How Aussie Women Can Close The Gender Super Gap

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It's not a myth. The gender super gap is a scary reality facing women across Australia, leaving them with thousands of dollars less than the average man at retirement age. However, there are some simple tips you can follow today that can help to bridge the gap between men and women’s superannuation balances.

What is the gender super gap?

The gender superannuation gap is the difference between women's and men's average superannuation balances. According to Industry Super Funds (ISF), women currently retire with nearly half (47 per cent) less super than men.

For the average Australian woman's super fund, that is roughly $85,000 less.

This means that women (particularly single women) are at a much higher risk of poverty, housing stress and homelessness in retirement.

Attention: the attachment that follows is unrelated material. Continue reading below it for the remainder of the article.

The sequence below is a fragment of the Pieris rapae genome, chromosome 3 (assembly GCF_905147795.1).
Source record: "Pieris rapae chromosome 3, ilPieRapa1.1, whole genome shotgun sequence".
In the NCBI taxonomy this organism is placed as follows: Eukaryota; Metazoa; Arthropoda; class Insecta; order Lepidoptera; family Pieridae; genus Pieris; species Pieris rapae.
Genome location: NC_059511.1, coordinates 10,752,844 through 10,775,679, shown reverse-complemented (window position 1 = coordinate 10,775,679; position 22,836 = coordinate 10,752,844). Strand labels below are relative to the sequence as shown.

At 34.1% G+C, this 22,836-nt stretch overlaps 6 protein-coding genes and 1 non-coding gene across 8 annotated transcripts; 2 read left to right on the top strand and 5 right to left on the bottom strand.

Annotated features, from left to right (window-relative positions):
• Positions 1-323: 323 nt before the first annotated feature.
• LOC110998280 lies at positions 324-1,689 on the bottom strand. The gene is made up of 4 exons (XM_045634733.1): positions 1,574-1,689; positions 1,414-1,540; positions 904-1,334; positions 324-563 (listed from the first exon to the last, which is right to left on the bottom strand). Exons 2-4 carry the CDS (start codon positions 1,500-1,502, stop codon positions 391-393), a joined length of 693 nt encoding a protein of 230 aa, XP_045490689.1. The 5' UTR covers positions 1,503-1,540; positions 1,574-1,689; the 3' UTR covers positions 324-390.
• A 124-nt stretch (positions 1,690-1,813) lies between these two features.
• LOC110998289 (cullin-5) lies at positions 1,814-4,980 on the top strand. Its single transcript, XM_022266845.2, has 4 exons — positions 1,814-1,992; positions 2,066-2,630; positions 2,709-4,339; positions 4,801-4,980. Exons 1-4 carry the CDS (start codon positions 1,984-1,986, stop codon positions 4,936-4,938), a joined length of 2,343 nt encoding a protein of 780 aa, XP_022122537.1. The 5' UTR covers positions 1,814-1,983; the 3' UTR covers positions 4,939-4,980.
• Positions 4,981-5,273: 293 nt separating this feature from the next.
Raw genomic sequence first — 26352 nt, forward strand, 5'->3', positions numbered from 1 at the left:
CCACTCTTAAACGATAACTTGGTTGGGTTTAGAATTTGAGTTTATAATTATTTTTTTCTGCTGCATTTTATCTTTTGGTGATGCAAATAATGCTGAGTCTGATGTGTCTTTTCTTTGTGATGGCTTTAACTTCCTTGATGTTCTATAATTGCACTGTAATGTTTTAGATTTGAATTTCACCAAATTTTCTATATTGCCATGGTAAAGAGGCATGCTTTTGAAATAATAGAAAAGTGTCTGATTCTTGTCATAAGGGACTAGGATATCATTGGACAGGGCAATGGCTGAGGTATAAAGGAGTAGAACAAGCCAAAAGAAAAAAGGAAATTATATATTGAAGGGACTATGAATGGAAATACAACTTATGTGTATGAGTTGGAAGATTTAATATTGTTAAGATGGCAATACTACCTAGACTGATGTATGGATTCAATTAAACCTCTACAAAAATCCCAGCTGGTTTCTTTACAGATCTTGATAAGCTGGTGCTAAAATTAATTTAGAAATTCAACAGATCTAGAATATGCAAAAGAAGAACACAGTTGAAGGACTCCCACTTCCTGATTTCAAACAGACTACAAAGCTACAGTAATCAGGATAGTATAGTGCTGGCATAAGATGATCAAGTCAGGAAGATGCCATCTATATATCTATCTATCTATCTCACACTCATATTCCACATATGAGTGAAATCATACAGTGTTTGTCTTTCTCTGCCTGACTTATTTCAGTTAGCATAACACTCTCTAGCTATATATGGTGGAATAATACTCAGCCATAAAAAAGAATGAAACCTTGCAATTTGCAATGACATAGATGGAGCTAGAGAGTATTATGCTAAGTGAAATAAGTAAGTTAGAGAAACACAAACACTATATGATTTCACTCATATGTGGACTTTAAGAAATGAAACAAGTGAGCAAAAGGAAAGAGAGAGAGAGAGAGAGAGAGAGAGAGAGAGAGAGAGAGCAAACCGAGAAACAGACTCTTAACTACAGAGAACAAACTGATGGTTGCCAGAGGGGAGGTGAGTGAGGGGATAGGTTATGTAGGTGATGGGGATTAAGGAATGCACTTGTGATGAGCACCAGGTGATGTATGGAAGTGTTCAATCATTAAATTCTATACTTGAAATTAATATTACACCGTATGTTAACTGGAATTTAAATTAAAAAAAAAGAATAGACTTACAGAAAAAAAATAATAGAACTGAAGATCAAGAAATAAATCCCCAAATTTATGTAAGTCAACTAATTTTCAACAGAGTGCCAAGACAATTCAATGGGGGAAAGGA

How does the gender super gap emerge?

As retirement balances are almost entirely determined by compulsory contributions based on 9.5 per cent of a worker's salary, the superannuation gap is largely influenced by the gender pay gap.

According to the Workplace Gender Equality Agency (WGEA), the gender pay gap is the "difference between women's and men's average weekly full-time equivalent earnings, expressed as a percentage of men’s earnings". Its latest figures show that there is currently a 21.3 per cent total remuneration gender pay gapfor full-time employees across all industries.

Women are also retiring less due to parenthood. A recent Australia Services Union (ASU) report noted that "in almost every aspect of the gender pay gap and the superannuation gap we find that being a parent is negatively associated with women's pay and super while it is positively associated with men’s pay and super".